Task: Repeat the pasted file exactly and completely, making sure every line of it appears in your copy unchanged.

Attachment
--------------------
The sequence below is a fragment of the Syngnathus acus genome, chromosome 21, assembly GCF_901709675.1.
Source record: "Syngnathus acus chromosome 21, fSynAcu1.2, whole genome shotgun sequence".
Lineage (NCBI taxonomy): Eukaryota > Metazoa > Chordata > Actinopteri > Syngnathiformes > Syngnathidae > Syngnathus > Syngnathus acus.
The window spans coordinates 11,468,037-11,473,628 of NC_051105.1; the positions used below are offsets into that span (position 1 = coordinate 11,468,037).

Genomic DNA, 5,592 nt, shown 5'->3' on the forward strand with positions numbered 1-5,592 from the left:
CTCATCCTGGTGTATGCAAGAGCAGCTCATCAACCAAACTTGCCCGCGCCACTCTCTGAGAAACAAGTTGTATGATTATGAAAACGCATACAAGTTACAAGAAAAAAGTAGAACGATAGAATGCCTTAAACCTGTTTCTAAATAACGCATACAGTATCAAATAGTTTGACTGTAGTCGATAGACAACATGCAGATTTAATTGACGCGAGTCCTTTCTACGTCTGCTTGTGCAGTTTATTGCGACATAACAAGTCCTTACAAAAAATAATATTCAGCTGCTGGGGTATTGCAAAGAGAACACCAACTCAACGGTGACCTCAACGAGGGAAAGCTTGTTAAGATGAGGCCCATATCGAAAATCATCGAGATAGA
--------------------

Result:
The sequence below is a fragment of the Syngnathus acus genome, chromosome 21, assembly GCF_901709675.1.
Source record: "Syngnathus acus chromosome 21, fSynAcu1.2, whole genome shotgun sequence".
Lineage (NCBI taxonomy): Eukaryota > Metazoa > Chordata > Actinopteri > Syngnathiformes > Syngnathidae > Syngnathus > Syngnathus acus.
The window spans coordinates 11,468,037-11,473,628 of NC_051105.1; the positions used below are offsets into that span (position 1 = coordinate 11,468,037).

Genomic DNA, 5,592 nt, shown 5'->3' on the forward strand with positions numbered 1-5,592 from the left:
CTCATCCTGGTGTATGCAAGAGCAGCTCATCAACCAAACTTGCCCGCGCCACTCTCTGAGAAACAAGTTGTATGATTATGAAAACGCATACAAGTTACAAGAAAAAAGTAGAACGATAGAATGCCTTAAACCTGTTTCTAAATAACGCATACAGTATCAAATAGTTTGACTGTAGTCGATAGACAACATGCAGATTTAATTGACGCGAGTCCTTTCTACGTCTGCTTGTGCAGTTTATTGCGACATAACAAGTCCTTACAAAAAATAATATTCAGCTGCTGGGGTATTGCAAAGAGAACACCAACTCAACGGTGACCTCAACGAGGGAAAGCTTGTTAAGATGAGGCCCATATCGAAAATCATCGAGATAGA